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How do you solve a problem like LaMarcus?

Portland's peculiar blend of copious mid-range jumpers and lethal perimeter shooting has the chance to create more than a few problems for San Antonio in this series. What must the Spurs do to prevent an Aldridge-inspired rampage?

Soobum Im-USA TODAY Sports

After escaping an excruciatingly close series between two teams of conflicting offensive philosophies in the opening round, the Portland Trail Blazers are the Spurs' opponents in the Western Conference Semifinals. The Blazers dramatically pipped the Houston Rockets at the post, claiming victory within six games in a series where they were outscored on aggregate by two points (670-672).

This windy playoff road has led its travellers to a curious meeting of strategies: a defensive scheme oriented toward encouraging opponents' mid-range attempts (Spurs), and a team that sourced 20.4% of its total points during the regular season from exactly that region of the floor (Blazers). The Blazers encountered success in allowing their outside attack and ample mid-range efforts to gear the league's fifth ranked offense, netting 108.3 points per one hundred possessions. While the differing outlooks offer an added element of intrigue, trying to extract any substance from the four regular season meetings between the two squads can be pretty hollow.

San Antonio split the season series (2-2) with Portland, with the most recent matchup taking place in mid-March. The primary problem with mining for knowledge in these bouts is that three of the four dates featured significantly watered down lineups. Danny Green, Tiago Splitter, Tony Parker, Tim Duncan, and LaMarcus Aldridge were all absent for at least one entire game in the season series.

Where can we gauge how the jigsaw of this Spurs-Blazers matchup comes together?

You can expect the Spurs to continue to try to drive their opponents away from the three-point line -- the Blazers sat in the top five in both makes (770) and attempts (2071) from downtown this season -- however, the question marks arise in the real estate in between the arc and the basket. LaMarcus Aldridge has been the patron saint of the long two all season long, and the difficulty of doubling him (and his polished post arsenal) and leaving the Blazers' cupboard full of perimeter marksmen is mirrored in the team's scoring breakdown:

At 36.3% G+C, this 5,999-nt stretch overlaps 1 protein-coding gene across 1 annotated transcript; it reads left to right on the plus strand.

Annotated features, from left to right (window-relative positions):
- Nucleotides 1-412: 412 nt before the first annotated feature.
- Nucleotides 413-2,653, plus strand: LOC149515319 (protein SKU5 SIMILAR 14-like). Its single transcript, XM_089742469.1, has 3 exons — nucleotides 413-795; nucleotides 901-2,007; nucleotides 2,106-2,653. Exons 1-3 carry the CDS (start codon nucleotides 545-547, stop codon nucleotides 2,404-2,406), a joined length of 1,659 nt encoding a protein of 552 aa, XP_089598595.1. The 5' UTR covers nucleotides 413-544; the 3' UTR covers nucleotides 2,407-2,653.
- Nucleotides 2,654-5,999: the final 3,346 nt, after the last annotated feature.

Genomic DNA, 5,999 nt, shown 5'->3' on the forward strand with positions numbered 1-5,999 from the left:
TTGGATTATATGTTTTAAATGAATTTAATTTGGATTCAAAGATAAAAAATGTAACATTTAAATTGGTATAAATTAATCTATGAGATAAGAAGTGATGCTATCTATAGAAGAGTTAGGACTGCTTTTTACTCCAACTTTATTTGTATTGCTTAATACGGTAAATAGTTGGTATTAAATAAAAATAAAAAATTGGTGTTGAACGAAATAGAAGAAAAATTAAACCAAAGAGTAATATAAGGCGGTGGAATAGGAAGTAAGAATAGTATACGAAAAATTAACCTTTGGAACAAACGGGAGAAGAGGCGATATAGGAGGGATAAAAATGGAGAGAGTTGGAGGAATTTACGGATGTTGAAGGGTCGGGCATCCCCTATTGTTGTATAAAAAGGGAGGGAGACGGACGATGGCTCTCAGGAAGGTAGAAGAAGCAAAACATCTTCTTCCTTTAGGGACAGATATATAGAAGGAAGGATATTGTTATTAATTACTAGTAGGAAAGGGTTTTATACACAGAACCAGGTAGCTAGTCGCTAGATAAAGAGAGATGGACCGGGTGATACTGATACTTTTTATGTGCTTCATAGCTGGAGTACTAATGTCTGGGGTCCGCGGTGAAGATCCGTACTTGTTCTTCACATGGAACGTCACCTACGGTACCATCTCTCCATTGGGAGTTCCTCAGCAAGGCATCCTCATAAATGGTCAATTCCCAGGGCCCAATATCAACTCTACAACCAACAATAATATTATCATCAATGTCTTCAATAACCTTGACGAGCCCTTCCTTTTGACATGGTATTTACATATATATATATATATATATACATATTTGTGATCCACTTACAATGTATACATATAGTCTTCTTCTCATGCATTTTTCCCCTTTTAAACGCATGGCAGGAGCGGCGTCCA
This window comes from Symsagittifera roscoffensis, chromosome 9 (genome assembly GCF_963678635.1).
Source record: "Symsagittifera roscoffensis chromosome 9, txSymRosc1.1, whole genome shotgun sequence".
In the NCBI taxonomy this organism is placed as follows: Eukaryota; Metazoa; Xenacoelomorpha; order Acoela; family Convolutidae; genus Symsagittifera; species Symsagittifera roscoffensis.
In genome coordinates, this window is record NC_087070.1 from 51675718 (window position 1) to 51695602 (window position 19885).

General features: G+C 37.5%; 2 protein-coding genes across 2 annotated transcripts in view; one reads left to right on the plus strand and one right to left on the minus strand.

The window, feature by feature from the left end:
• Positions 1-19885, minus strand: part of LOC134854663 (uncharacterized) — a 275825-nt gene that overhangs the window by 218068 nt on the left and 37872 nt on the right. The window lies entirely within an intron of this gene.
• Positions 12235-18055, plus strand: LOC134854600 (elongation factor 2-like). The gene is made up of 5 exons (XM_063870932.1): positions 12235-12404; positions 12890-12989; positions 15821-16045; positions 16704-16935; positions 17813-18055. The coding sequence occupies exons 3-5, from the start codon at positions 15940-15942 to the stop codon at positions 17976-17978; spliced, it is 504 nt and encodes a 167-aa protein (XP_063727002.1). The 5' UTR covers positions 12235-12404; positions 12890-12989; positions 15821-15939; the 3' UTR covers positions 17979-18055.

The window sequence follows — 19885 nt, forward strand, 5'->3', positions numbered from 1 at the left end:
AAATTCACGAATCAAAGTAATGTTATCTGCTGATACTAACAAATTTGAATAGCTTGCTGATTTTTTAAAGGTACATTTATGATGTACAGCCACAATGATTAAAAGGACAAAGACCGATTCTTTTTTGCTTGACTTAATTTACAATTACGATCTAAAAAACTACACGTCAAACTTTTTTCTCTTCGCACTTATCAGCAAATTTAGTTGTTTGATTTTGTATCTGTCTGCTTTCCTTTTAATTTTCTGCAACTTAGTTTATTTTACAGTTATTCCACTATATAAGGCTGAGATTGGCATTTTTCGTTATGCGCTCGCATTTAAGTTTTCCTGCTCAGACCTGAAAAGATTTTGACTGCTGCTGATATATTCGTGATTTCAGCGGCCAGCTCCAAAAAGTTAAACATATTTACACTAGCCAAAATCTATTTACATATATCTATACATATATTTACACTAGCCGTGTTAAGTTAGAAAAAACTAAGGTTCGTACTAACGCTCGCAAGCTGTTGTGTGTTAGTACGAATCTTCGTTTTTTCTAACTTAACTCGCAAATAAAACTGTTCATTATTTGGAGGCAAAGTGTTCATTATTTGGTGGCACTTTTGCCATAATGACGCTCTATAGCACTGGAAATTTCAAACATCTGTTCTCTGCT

Aldridge's in-between game blossomed both during the season and in eliminating the Rockets in the first round, acting as the perfect fulcrum for the oddly-balanced attack, and a sturdy offensive weapon. Across Portland's six opening round games, Aldridge put up 14.0 mid-range jumpers per game. A concern for Pop's platoon in the upcoming series is that this unique approach resulted in the Blazers' forward being only one of four players in the NBA to shoot above 42.0% from the middle of the floor on more than 500 total attempts. It poses the Spurs with a delicate balance between running guards off of the three-point arc, preventing easy baskets, and micro-managing Aldridge's tricky, patented maneuver.

The Blazers often look to find their franchise forward in space about sixteen feet from the basket, whether on a deliberate post-up play, or as part of a pre-designed set. Throughout their first round matchup, one go-to setup drew a wing player (typically Batum or Matthews) rolling out from a baseline screen, catching at the 45° angle behind the arc, dumping it into Aldridge, and overloading one side of the floor.


This textbook isolation layout allowed the Blazers' All-Star to go to work on whomever was guarding him (Terrence Jones, Omer Asik, Dwight Howard) -- more often than not in a one-on-one scenario. A post-up play of this nature may not strike fear into the hearts of Spurs fans if Tim Duncan can be hastily dispatched to lockdown the 6-11 four man, but it's Aldridge's versatility that throws a spanner into the works.

The Rockets were hesitant to assign Omer Asik to Aldridge in the early stages, and it proved costly. Aside from conventional wisdom, don't be surprised to see the Spurs learn from this, or to see it affect how Tiago Splitter's minutes on Aldridge unfold. Portland tends to welcome the chance to involve Aldridge's man in a high screen situation, something that Splitter is well versed in dealing with.